However, even if the idea of violence that is not violent is attractive, and has already been made to apply to Israeli reality — movements administrating the refusal to military service work along similar lines, as do organizations such as Breaking the Silence — boycotting academics doesn’t fit into the same category. A sticky point remains, and it is one we would be wise to insist on: silencing individuals can never be nonviolent. Butler must certainly agree about this, because she knows that human individuals “require language in order to be” (Introduction, Excitable Speech: A Politics of the Performative, 1997). The boycott on Israeli academics can be considered a form of nonviolent violence only if we accept her argument that the boycott silences institutions only, and not individuals. But as we have seen, this argument doesn’t get off the ground.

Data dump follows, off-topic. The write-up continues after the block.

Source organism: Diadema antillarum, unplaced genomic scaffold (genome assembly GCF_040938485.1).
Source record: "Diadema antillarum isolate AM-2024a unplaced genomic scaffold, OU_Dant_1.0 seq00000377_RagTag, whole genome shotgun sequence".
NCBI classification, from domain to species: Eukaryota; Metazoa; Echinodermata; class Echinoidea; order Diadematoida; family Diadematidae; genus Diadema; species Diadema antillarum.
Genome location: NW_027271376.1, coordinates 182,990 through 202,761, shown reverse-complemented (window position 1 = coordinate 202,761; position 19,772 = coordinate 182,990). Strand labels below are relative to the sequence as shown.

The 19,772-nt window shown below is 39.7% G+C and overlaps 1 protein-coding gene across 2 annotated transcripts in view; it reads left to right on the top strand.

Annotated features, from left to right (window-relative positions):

At some point, Butler concedes that BDS causes “an inconvenience” for Israeli scholars because they will have to seek alternative funding. The term “inconvenience” is telling, because it suffers from the same lack of precision as the word “request,” on which I already commented. Take a close look at this picture: those who do not agree with BDS aren’t in it: Israelis who do not abide by BDS’s conditions of speech suffer no inconvenience — they aren’t even addressed. To see the point, consider the logical structure of Butler’s argument: in order to show that BDS doesn’t silence individuals, she claims that those who reject BDS’s conditions of speech — because they reject BDS’s conditions of speech — aren’t human individuals at all, they are institutions. Having excluded them from being human interlocutors, Butler can explain that silencing these people isn’t violent. (Israelis who do agree to BDS’s conditions of speech, indeed suffer mere “inconvenience.”) This is precisely the danger that’s immanent to all forms of boycott: silencing someone results in being unable to recognize them as human. It is one thing to impose a boycott, and quite another to promote an international political movement that excludes a group of people from being subjects of possible violence. By presenting itself as a nonviolent political movement, this is what BDS has come to. As Nietzsche taught us, pretending not to be violent can sometimes be the most violent thing you can do.